Current platform policy proposals

Australia: Online Safety Bill

Australia introduced the Online Safety Bill 2021 in February, after a consultation period on the bill from December 2020 to February 2021. The legislation could pass in the coming weeks. More from Digital Rights Watch.

Brazil: Internet Freedom, Responsibility, and Transparency Act

Last June, Brazil’s Senate passed the Internet Freedom, Responsibility, and Transparency Act, known as the “fake news” bill. In July, the Senate sent it to the House (Câmara dos Deputados), where it remains under consideration. More from Derechos Digitales.

EU: Digital Services Act

The EU’s main intermediary liability protection, the E-Commerce Directive, which dates back 20 years, is now under review in the form of the proposed Digital Services Act (DSA). GitHub contributed to OpenForum Europe’s submission regarding a consultation on the DSA last year and on the Commission’s proposal this year.

EU Member States: Laws on hosting unlawful content and hate speech

Several countries in Europe have passed or have proposed laws with their approach to narrowing platform liability for hate speech and other unlawful content.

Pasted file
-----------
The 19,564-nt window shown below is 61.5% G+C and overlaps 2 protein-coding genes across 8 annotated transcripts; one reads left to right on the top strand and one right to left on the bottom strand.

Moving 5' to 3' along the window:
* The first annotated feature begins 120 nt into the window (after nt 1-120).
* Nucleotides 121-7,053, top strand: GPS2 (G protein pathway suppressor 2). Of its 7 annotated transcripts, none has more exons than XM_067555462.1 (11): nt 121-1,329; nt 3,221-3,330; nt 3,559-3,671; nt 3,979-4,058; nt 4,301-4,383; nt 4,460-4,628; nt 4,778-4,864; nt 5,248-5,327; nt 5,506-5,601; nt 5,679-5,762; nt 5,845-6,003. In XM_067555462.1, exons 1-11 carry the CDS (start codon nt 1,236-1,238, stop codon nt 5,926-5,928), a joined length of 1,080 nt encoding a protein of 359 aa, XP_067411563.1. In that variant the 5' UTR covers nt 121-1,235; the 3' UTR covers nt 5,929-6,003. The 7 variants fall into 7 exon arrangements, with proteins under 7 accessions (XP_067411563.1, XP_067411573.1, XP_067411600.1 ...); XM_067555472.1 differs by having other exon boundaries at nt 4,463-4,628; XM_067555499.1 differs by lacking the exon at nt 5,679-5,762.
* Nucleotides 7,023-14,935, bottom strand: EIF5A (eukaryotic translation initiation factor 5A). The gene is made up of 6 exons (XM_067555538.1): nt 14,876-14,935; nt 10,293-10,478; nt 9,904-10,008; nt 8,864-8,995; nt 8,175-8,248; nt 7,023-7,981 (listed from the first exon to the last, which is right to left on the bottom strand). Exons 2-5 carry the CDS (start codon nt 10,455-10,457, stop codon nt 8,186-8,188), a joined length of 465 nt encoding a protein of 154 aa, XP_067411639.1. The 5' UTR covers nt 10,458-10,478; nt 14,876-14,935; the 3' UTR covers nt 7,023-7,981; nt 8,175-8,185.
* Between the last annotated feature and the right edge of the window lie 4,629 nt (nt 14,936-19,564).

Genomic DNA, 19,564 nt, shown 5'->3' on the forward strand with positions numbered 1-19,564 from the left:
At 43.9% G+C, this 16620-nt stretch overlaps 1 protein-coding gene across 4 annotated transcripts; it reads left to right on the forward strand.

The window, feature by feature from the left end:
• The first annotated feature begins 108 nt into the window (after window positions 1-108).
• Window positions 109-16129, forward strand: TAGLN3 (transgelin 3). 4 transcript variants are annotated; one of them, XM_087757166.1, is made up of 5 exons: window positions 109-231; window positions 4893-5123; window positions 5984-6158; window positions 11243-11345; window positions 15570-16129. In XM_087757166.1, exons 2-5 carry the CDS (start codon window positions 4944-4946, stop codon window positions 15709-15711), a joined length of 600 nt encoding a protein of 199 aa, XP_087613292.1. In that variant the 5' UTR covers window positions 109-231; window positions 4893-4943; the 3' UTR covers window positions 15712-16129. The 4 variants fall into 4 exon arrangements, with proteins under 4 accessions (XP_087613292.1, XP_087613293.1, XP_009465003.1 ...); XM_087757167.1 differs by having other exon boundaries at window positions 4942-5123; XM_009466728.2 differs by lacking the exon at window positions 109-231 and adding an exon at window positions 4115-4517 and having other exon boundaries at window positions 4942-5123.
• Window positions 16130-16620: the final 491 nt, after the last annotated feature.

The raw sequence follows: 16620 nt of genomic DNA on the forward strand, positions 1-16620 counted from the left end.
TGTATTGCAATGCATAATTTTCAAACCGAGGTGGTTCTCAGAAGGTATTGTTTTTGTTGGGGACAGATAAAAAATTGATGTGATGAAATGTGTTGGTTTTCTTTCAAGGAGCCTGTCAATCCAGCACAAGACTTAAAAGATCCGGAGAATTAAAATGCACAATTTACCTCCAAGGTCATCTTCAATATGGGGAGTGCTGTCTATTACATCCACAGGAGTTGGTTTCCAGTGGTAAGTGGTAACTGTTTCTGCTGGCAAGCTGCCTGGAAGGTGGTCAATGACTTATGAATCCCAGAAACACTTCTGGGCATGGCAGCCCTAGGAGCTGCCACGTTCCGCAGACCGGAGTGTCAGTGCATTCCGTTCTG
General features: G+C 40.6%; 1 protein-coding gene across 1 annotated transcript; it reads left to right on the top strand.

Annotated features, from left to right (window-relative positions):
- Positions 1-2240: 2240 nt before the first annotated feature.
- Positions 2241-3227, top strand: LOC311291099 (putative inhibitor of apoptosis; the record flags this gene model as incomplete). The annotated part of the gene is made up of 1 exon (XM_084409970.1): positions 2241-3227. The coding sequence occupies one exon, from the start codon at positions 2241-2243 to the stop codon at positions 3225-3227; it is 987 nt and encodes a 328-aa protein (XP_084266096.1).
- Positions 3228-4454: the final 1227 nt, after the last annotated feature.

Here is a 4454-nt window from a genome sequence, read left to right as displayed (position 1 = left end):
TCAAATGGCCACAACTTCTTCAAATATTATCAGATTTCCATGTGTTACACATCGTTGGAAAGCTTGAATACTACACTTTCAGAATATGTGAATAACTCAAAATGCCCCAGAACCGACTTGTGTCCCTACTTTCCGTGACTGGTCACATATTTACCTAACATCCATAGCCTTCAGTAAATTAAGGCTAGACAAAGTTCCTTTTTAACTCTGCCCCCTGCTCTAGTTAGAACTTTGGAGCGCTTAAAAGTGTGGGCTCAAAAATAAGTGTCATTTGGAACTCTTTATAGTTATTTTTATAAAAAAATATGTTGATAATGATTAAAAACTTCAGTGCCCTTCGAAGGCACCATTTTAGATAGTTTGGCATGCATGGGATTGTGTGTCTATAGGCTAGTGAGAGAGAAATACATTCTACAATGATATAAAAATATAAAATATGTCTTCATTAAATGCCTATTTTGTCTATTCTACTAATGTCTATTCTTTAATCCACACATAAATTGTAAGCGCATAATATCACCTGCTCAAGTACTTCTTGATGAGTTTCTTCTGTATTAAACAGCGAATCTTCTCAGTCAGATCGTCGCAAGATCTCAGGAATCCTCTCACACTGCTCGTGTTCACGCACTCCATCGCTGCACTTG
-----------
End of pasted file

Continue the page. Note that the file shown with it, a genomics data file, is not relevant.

Austria: The Austrian Parliament released the draft Hate on the Net law last September with a public consultation that ended October 15. More from Epicenter.Works.

France: France’s Constitutional Court struck down part of the law to combat hateful content on the internet last June. The bill’s sponsor (Laetitia Avia) considered how to revive it, with another terror attack near Paris in October. It is now being taken up as part of the bill against separatism, which was presented to the Council of Ministers in December and adopted by the National Assembly in February.

Germany: Germany’s parliament is seeking to amend the Network Enforcement Act (NetzDG) but Germany’s Federal President has voiced concerns about new requirements to hand over sensitive user information and has not yet signed the new bill.

South Africa: Films and Publications Act

South Africa opened a public comment period last August on proposed amendments to the Films and Publications Amendment Act 11 of 2019, which has been dubbed the “Internet Censorship” bill. More from Randles and Lexology.

U.K.: Online Safety Bill

The United Kingdom is expected to publish an Online Safety Bill this summer, stemming from an Online Harms White Paper it published in 2019 and public consultations. More from Global Partners Digital.

U.S.